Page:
1. Expert Q&A: Protecting a person with dementia from financial abuse - Weds 26 June, 3:30-4:30 pm

    Financial abuse can have serious consequences for a person with dementia. Find out how to protect a person with dementia from financial abuse.

    Sam, our Knowledge Officer (Legal and Welfare Rights) is our expert on this topic. She will be here to answer your questions on Wednesday 26 June between 3:30 - 4:30 pm.

    You can either post questions >here< or email them to us at talkingpoint@alzheimers.org.uk and we'll answer as many as we can on the day.

  1. Heather2063

    Heather2063 Registered User

    Mar 30, 2015
    2
    Hello all, I am new to talking point. It is becoming evermore evident that my mother has dementia. She has attended the local memory clinic and was discharged approximately a year ago, she did feel it was all unnecessary. I am concerned that if she does not get a diagnosis she could be missing out on treatments that could help her. Is there anyone else who has been in this position, I do not know how to approach this to get the ball rolling. My mum is a very proud lady and would probably deny having any issues although I know she has an awareness. She has a husband (not my father) who is not the easiest to talk to. Any suggestions gratefully received. Heather
     
  2. canary

    canary Registered User

    Feb 25, 2014
    9,393
    Female
    South coast
    Sometimes it can take a while to get a diagnosis. If she has already been seen at the memory clinic then the best thing is to go back there. Does her husband share your concerns?
     
  3. Kevinl

    Kevinl Registered User

    Aug 24, 2013
    4,668
    Salford
    Hi Heather, welcome to TP
    You say she's been seen by the memory clinic and discharged by them, this would indicate that either they don't think she has any form of dementia and her memory issues may just be normal age related "slowing down" (you don't say how old she is)
    or that they have recommended treatment and discharged her into the care of her GP.
    Have you seen any of the letters or is what you know what your mother has told you, if so (in the nicest way possible) it may be what she wants you to believe.
    I think her husband "who is not the easiest to talk to" (how often do you hear that said about men on here:) ) needs to be got on side. Firstly if he doesn't he may cause her condition to worsen unnecessarily, secondly his life will become much harder as a result of this and he needs to accept this and work with you to get to the bottom of it.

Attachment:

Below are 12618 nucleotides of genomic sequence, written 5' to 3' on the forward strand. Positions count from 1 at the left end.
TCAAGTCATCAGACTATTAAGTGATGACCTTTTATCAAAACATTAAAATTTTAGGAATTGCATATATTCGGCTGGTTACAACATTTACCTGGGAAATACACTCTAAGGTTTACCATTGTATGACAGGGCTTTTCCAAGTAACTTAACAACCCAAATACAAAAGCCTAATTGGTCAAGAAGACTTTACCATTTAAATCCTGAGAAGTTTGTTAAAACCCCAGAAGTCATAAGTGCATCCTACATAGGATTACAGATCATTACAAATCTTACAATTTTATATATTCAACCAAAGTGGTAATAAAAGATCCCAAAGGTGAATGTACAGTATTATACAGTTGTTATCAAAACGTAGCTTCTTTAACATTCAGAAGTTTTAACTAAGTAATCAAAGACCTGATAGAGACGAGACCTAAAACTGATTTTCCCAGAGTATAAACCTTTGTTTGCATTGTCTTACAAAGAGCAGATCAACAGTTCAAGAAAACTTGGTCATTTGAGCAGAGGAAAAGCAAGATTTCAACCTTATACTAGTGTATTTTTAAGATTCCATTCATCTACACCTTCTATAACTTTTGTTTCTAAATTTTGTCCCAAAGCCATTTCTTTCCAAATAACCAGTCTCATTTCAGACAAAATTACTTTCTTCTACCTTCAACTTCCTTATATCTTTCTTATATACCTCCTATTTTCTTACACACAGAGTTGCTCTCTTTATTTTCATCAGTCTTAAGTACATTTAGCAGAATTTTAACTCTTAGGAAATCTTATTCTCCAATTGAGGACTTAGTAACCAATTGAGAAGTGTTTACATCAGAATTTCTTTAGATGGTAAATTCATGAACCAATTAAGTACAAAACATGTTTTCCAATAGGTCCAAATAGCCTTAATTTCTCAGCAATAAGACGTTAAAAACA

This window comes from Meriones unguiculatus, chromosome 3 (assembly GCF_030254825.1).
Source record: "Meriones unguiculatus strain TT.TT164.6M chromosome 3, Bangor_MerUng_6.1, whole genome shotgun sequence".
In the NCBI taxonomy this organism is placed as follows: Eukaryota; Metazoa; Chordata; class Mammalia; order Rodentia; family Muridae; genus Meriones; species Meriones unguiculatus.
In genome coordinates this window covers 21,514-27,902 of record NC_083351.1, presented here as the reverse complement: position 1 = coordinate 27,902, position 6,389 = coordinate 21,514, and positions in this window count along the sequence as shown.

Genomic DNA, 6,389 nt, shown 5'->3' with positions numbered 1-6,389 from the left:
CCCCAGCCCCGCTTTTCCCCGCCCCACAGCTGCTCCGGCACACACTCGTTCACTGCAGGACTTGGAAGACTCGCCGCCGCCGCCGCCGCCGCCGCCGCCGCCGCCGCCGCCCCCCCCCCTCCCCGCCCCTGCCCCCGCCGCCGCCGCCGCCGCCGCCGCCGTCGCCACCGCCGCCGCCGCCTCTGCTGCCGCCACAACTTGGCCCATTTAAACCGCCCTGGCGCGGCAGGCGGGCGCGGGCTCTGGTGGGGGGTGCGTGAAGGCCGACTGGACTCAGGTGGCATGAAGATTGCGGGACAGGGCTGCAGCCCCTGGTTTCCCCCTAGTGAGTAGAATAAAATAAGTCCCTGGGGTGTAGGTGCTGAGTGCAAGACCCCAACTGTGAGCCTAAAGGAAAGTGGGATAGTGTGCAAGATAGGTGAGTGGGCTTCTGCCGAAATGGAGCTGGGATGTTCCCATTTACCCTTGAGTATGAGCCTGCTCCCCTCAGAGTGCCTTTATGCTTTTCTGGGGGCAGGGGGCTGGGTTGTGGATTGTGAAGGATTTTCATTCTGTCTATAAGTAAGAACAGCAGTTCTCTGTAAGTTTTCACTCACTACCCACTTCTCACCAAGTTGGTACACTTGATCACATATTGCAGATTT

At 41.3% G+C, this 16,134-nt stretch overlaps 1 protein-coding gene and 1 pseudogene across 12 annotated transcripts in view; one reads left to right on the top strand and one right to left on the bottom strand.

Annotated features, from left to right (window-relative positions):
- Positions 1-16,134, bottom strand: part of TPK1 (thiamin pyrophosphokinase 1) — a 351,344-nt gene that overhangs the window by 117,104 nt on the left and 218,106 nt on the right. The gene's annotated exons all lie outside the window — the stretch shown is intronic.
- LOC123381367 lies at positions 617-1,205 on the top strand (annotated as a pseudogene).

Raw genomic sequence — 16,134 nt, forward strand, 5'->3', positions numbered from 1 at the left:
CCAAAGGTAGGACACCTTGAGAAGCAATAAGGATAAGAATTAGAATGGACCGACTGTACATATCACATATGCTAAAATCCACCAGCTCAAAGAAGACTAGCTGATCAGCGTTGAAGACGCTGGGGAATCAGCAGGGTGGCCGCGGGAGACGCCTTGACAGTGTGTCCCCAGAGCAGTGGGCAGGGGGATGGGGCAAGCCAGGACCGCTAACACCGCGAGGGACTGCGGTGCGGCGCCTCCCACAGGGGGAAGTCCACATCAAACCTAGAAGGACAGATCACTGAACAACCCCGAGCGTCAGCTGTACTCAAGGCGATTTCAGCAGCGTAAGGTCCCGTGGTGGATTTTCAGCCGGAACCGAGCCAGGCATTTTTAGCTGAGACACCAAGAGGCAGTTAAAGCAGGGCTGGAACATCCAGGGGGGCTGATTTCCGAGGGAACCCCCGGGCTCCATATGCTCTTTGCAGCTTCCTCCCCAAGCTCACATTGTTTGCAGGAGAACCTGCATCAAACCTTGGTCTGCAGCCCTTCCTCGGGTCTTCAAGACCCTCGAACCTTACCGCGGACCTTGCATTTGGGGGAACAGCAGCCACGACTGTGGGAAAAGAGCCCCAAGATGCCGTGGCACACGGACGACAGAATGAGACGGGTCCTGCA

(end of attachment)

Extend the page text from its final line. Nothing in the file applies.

If she has AZ then when diagnosed she will get treatment (Aricept/Donepezil probably) and access to help which may be of financial benefits and carers which will help her and make his life easier too. Being in denial when you or a partner/parent may have AZ doesn't really help but I do think you need to find a way to work with him unless he really doesn't want to know in which case I would start by writing to her GP explain the situation and expressing your concerns.
    K
     
  4. Heather2063

    Heather2063 Registered User

    Mar 30, 2015
    2
    Thank you for your responses, My mother is 75 years old, my nan had AZ (she was about the same age when she started to show symptoms) so I believe this makes it more likely. As I said before my mum is a proud woman and I think you may be right in as much as I have not been given all the information. My mum did not tell me until she'd been discharged from the memory clinic so left no option for my involvement. I will speak to her husband, he has expressed his concerns but maybe feels at a loss what to do now she has been discharged.
     
  5. stanleypj

    stanleypj Registered User

    Dec 8, 2011
    10,561
    North West
    I agree with Kevin that it would help you to find out whether the memory clinic discharged your mum because she doesn't have dementia or because she does and the GP is now going to be responsible for any possible treatment. Until this is clarified, I don't see that you are going to make any progress.
     
  6. Beate

    Beate Registered User

    May 21, 2014
    11,496
    Female
    London
    She could also have been discharged because she didn't attend appointments, in her belief that there is nothing wrong with her. If so, it will be very difficult to persuade her to attend again, but you could ask whether they do house visits for the stubborn.
     

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